Dashiell Hammett's writing career began with the publication of The Parthian Shot, a tiny short story in The Smart Set in 1922, and virtually ended when he published 3 outstanding stories in Collier's in 1934. During this period, he published 60 short stories, 5 novels—including The Maltese Falcon and The Thin Man—a few minor poems, some nonfictional prose, and a series of astute book reviews. Though he lived until 1961, he wrote little after 1934 and suffered from alcoholism, tuberculosis, and other illnesses. His influence on other writers, however, and on movies and television, has survived to this day. This reference work is a comprehensive guide to Hammett's life and works.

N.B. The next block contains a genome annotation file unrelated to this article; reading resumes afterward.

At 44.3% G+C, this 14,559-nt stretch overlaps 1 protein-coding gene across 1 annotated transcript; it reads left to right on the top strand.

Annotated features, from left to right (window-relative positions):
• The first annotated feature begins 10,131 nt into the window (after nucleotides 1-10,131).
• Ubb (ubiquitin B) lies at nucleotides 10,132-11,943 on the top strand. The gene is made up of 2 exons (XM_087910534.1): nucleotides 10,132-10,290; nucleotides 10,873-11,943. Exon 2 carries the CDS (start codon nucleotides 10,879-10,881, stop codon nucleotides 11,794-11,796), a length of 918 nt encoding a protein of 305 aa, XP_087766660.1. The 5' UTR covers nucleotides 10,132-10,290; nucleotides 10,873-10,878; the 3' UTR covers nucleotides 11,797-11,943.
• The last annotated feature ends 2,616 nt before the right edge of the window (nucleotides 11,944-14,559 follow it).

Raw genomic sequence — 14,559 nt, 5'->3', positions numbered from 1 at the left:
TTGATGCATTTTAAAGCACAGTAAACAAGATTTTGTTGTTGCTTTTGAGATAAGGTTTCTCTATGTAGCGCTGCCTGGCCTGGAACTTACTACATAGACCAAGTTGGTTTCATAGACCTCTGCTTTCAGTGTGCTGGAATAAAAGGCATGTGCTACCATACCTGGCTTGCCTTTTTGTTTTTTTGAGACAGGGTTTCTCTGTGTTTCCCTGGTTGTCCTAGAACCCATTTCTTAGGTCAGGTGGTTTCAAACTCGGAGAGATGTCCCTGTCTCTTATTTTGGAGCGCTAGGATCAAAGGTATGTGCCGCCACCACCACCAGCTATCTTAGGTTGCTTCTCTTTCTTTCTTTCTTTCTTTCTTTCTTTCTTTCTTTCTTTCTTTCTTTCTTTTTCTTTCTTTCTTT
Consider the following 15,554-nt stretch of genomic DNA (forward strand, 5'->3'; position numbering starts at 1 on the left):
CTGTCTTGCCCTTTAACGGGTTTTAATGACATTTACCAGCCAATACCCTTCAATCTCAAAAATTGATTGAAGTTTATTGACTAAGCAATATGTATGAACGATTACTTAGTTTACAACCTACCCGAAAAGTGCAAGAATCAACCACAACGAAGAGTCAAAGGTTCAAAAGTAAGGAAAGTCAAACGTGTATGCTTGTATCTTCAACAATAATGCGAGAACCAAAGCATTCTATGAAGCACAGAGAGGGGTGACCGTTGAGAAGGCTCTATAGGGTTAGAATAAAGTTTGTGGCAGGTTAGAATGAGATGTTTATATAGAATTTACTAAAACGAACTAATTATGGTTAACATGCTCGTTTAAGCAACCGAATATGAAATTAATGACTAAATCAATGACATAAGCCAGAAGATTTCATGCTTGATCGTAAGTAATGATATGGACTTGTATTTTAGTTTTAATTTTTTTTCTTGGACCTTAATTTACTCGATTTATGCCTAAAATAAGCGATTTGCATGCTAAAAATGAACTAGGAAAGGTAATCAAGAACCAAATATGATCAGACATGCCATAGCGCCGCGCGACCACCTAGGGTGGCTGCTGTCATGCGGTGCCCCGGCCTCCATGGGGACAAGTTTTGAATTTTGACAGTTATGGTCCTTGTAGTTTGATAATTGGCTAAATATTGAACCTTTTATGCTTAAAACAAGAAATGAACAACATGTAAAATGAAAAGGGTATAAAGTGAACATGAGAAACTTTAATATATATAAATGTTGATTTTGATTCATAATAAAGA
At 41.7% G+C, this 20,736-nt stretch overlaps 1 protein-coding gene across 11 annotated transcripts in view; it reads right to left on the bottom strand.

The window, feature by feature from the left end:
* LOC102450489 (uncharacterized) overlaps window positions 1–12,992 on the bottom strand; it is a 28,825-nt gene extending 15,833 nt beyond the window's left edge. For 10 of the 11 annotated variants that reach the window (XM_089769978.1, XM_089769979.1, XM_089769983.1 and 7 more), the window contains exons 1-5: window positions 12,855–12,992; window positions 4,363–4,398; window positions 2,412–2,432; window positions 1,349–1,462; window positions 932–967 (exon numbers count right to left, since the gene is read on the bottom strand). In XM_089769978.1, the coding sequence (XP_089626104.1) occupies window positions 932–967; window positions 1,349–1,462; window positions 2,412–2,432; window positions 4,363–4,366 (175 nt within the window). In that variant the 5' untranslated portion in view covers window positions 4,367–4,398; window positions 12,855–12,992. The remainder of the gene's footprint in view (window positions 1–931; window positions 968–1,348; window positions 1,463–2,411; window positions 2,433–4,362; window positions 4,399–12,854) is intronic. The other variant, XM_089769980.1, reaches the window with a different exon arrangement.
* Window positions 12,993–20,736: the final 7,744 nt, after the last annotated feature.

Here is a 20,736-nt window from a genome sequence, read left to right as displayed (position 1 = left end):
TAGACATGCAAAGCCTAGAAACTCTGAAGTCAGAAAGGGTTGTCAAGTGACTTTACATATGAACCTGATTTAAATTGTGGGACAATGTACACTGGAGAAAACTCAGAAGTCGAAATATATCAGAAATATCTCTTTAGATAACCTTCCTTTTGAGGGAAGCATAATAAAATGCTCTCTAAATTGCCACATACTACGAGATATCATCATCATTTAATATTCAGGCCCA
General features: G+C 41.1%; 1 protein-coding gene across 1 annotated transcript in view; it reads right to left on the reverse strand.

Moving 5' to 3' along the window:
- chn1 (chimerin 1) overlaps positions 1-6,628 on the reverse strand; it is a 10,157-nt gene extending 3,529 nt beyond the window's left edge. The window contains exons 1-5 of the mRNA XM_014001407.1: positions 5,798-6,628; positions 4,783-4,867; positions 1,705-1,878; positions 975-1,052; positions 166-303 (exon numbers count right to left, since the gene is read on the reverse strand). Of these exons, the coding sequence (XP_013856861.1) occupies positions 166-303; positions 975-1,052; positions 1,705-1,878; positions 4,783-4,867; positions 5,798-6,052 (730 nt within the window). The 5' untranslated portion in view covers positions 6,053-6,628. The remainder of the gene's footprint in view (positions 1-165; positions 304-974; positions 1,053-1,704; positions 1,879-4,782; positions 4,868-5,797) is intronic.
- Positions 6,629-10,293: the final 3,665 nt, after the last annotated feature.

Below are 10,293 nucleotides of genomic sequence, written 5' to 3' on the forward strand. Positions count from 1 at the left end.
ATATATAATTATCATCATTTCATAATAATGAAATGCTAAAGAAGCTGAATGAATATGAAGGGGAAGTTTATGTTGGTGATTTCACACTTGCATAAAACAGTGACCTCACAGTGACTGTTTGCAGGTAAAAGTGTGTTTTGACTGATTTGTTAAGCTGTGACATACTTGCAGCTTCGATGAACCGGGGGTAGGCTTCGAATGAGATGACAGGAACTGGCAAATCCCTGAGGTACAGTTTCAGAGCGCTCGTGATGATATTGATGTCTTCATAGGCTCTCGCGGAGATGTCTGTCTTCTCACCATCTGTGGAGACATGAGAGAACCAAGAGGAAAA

The volume begins with a chronology that highlights the major events in Hammett's life. The bulk of the book comprises alphabetically arranged entries for Hammett's works, characters, family members, and acquaintances. Some of the entries cite sources of additional information, and the volume concludes with a brief bibliography. While the reference is first and foremost a guide to Hammett, it is also a helpful aid to the study of the development of the American hard-boiled detective novel.